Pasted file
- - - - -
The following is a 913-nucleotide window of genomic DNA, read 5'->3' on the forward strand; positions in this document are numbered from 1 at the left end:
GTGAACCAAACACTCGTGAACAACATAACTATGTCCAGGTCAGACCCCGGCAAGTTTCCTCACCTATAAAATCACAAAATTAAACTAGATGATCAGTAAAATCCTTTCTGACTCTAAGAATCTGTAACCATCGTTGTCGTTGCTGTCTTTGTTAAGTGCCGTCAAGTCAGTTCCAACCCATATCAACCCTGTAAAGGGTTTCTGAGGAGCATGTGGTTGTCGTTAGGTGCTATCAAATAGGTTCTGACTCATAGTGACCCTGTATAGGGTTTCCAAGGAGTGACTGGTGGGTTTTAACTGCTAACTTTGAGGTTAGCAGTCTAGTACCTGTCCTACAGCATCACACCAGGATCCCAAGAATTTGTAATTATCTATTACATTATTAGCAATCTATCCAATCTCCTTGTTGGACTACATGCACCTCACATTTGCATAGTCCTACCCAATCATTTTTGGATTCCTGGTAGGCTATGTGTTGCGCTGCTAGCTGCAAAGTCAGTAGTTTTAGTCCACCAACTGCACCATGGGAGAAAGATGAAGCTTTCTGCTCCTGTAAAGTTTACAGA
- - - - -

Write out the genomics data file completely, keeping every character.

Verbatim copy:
The following is a 913-nucleotide window of genomic DNA, read 5'->3' on the forward strand; positions in this document are numbered from 1 at the left end:
GTGAACCAAACACTCGTGAACAACATAACTATGTCCAGGTCAGACCCCGGCAAGTTTCCTCACCTATAAAATCACAAAATTAAACTAGATGATCAGTAAAATCCTTTCTGACTCTAAGAATCTGTAACCATCGTTGTCGTTGCTGTCTTTGTTAAGTGCCGTCAAGTCAGTTCCAACCCATATCAACCCTGTAAAGGGTTTCTGAGGAGCATGTGGTTGTCGTTAGGTGCTATCAAATAGGTTCTGACTCATAGTGACCCTGTATAGGGTTTCCAAGGAGTGACTGGTGGGTTTTAACTGCTAACTTTGAGGTTAGCAGTCTAGTACCTGTCCTACAGCATCACACCAGGATCCCAAGAATTTGTAATTATCTATTACATTATTAGCAATCTATCCAATCTCCTTGTTGGACTACATGCACCTCACATTTGCATAGTCCTACCCAATCATTTTTGGATTCCTGGTAGGCTATGTGTTGCGCTGCTAGCTGCAAAGTCAGTAGTTTTAGTCCACCAACTGCACCATGGGAGAAAGATGAAGCTTTCTGCTCCTGTAAAGTTTACAGA